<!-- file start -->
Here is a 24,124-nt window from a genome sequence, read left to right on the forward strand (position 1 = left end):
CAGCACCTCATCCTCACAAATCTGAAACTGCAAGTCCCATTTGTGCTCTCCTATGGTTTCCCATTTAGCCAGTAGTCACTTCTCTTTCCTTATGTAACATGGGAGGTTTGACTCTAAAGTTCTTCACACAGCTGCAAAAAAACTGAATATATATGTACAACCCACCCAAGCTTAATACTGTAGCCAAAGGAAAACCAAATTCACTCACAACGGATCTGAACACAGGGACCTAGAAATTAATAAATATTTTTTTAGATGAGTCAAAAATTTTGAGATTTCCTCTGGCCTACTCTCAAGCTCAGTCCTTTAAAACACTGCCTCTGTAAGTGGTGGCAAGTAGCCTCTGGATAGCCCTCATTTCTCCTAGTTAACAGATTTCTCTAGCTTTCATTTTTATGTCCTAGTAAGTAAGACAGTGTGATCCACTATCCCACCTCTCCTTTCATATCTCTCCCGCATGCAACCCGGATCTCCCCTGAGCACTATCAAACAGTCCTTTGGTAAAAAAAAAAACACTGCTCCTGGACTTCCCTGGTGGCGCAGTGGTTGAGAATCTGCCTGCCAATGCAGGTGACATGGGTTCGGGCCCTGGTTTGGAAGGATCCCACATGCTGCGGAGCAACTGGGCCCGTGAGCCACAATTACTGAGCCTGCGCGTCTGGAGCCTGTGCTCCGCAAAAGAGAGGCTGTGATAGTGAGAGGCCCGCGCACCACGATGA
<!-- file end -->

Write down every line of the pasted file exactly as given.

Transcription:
Here is a 24,124-nt window from a genome sequence, read left to right on the forward strand (position 1 = left end):
CAGCACCTCATCCTCACAAATCTGAAACTGCAAGTCCCATTTGTGCTCTCCTATGGTTTCCCATTTAGCCAGTAGTCACTTCTCTTTCCTTATGTAACATGGGAGGTTTGACTCTAAAGTTCTTCACACAGCTGCAAAAAAACTGAATATATATGTACAACCCACCCAAGCTTAATACTGTAGCCAAAGGAAAACCAAATTCACTCACAACGGATCTGAACACAGGGACCTAGAAATTAATAAATATTTTTTTAGATGAGTCAAAAATTTTGAGATTTCCTCTGGCCTACTCTCAAGCTCAGTCCTTTAAAACACTGCCTCTGTAAGTGGTGGCAAGTAGCCTCTGGATAGCCCTCATTTCTCCTAGTTAACAGATTTCTCTAGCTTTCATTTTTATGTCCTAGTAAGTAAGACAGTGTGATCCACTATCCCACCTCTCCTTTCATATCTCTCCCGCATGCAACCCGGATCTCCCCTGAGCACTATCAAACAGTCCTTTGGTAAAAAAAAAAACACTGCTCCTGGACTTCCCTGGTGGCGCAGTGGTTGAGAATCTGCCTGCCAATGCAGGTGACATGGGTTCGGGCCCTGGTTTGGAAGGATCCCACATGCTGCGGAGCAACTGGGCCCGTGAGCCACAATTACTGAGCCTGCGCGTCTGGAGCCTGTGCTCCGCAAAAGAGAGGCTGTGATAGTGAGAGGCCCGCGCACCACGATGA